TRAIN YOUR HORSE TO RESPOND, NOT REACT
Anyone who has been riding and training horses for any significant amount of time has, at least once, created an unwanted behavior. Trained in something that must later, and with much more time and effort, be trained back out.
Why? Sometimes we get in a hurry or lose our temper or just plain make a mistake that ends up sticking around to haunt us and our horses. Most of these unwanted behaviors can be replaced over time, but wouldn't it be nice to program in only the good stuff in the first place?
That means in order to train productively and humanely, we have to understand how horses react and learn. In a Horse&Rider article, animal behaviorist Temple Grandin provides insight into the way horses experience fear, which she asserts is more influential than pain. She explains how we can understand that emotional response to aid us in training more compassionately and effectively.
Fast Fear, Slow Fear
Another way horses and other animals differ from us is that they tend to experience fear “faster” than we do. There are two ways fear is experienced in the brain, depending on whether it takes what Grandin calls the “high road” or the “low road.” The high road gives you “slow fear” because its physical path through the brain is longer than the low road.
SPRING CLEANING FOR YOUR HORSE
As the longer – and hopefully warmer – days of spring start that annual hair-fest that is the shedding off of our horses, it makes sense to spend a bit of time on skin and coat health.
The first thing many of us do as soon as there’s a warm day is give our horses a bath. A good brisk scrub with a gentle soap (my standby is Ivory dish soap) helps to loosen up the shedding hair so you can curry, brush or scrape it away. I add a few drops of tea tree and lavender essential oils to deep clean dry, dandruff-prone skin while soothing at the same time. And I condition mane and tail with another old standby – TRESemmé conditioner worked in and left. (It’s not greasy at all, so it works great as a leave-in conditioner. Just let the hair dry and you can comb through without pulling out hairs.)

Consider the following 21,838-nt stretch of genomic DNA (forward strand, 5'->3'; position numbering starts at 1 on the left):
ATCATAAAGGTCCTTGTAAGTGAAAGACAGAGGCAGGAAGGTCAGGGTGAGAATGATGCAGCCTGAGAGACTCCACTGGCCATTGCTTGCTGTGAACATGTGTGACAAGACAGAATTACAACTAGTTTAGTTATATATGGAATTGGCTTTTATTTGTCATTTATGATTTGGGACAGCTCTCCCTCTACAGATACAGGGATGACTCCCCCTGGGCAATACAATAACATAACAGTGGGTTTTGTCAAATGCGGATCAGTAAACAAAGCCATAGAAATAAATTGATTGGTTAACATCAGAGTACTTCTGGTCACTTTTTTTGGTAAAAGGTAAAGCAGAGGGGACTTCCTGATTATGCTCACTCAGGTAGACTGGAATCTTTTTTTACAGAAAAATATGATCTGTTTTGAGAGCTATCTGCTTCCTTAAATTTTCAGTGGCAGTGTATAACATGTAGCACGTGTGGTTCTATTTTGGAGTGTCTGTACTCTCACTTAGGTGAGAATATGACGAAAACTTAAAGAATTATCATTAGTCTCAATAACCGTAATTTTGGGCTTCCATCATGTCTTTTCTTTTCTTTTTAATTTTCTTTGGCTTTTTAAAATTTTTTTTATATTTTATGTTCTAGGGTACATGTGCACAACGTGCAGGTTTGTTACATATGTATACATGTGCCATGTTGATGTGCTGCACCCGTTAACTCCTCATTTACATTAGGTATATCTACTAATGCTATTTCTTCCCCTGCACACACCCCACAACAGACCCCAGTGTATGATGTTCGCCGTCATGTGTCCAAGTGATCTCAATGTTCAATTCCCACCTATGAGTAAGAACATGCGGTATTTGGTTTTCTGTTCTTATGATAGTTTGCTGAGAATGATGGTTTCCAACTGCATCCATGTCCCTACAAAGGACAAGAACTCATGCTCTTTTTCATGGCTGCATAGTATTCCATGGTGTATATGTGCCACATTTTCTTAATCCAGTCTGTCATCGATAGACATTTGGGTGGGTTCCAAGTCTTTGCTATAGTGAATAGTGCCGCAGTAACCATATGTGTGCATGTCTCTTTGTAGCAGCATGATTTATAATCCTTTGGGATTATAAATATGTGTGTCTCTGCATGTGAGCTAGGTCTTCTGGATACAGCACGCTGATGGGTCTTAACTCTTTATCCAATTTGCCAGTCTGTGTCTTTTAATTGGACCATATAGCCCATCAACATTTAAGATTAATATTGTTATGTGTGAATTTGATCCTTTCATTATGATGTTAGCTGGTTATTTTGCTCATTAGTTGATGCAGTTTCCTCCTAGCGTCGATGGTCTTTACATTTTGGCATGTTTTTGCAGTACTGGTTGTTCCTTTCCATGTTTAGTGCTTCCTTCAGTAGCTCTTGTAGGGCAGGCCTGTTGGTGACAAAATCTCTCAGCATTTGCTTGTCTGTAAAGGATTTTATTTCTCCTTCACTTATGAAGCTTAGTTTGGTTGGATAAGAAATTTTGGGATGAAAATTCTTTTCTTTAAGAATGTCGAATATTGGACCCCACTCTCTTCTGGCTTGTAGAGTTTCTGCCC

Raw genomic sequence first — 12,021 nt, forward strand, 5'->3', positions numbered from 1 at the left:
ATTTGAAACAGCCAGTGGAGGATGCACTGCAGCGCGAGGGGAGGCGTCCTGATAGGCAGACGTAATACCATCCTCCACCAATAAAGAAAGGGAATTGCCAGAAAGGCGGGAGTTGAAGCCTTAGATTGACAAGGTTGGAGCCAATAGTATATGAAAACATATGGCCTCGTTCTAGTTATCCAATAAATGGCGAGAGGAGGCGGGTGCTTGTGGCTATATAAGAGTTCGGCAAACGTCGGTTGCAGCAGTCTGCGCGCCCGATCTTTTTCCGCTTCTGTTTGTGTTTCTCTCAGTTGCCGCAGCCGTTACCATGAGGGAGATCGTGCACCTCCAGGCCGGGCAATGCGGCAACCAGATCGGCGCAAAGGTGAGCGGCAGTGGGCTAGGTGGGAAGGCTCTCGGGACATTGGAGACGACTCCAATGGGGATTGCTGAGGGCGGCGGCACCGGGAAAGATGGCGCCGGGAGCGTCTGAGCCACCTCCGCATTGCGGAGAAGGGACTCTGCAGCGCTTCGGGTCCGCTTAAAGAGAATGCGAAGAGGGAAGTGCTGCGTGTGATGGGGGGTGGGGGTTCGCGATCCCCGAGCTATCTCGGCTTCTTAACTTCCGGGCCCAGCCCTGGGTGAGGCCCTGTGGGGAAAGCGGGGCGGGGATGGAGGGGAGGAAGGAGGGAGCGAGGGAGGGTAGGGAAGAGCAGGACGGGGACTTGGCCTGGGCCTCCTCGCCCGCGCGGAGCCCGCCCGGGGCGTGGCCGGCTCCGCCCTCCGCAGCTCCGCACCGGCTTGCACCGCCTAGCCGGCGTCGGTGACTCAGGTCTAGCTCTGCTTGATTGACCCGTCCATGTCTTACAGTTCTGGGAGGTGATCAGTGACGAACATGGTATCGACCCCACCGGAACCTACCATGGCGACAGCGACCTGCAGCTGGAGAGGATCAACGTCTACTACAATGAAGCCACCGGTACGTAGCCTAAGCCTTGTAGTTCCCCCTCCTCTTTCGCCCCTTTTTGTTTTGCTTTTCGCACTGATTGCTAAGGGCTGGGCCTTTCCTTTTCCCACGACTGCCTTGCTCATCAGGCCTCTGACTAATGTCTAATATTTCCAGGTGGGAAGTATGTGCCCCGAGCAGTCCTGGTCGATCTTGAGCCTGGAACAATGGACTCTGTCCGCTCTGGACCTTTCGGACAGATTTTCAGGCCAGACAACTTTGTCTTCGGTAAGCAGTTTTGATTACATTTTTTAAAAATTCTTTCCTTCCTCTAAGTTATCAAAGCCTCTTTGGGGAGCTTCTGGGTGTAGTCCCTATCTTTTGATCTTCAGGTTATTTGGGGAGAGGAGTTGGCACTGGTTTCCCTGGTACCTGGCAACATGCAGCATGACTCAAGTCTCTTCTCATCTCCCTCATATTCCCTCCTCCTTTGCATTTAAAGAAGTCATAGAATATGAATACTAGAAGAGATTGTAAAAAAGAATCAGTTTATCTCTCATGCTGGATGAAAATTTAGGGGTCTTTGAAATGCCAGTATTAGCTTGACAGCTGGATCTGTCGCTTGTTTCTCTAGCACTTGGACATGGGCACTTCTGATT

If your horse has very thick hair on his hind legs, pay special attention to the fronts of the cannon bones. Many horses get a waxy, greasy substance in that area that horse owners refer to as “leg crud,” “leg fungus” or “scurf.” It’s often mistaken for urine scald, scratches, a fungal infection or rain rot.
Years ago when I was first trying to figure out why my gelding had these oily, dark-colored patches on the fronts of his stockinged hind legs, the common answer was that it was either a bacterial or fungal infection that needed to be treated with medicated soap or scrubbed with betadine to disinfect and dry out the area. I tried the latter, as well as making up a scrub with quite a lot of tea tree oil. Everything I did seemed to make the condition worse, to increase the size of the affected area.
I started thinking about treatment differently after I happened across an article online naming the condition “cannon keratitis,” basically a case of overactive sebaceous glands, and suggesting it be treated more like acne.
Desert Horse Q&A
SHOULD I USE A BITLESS BRIDLE?
Q I'm middle-aged and have only been riding a couple of years. I recently bought a wonderful horse (my first ever!) and I really want to do everything right for him. I have started to worry that he doesn't like to have a bit in his mouth, so I'm thinking of trying a Dr. Cook's bitless bridle. What do you think?
A I know bitless bridles get marketed as a tool for any level of rider and, at first, it seems this might be ideal for a novice rider who hasn't yet mastered "feel" enough to have good hands. But, based on my experiences, I don't agree with that at all.
I have seen that using a bitless bridle correctly is a lot of work for the rider. It requires a ton of focus because you have to be five steps ahead of the horse at all times to be able to have the subtlety and connection to create and maintain balance and proper carriage. You must have a very secure and educated seat and impeccable timing with educated hands to avoid making a real mess of a horse - pulling, leaning on the forehand, not listening at all to rein aids.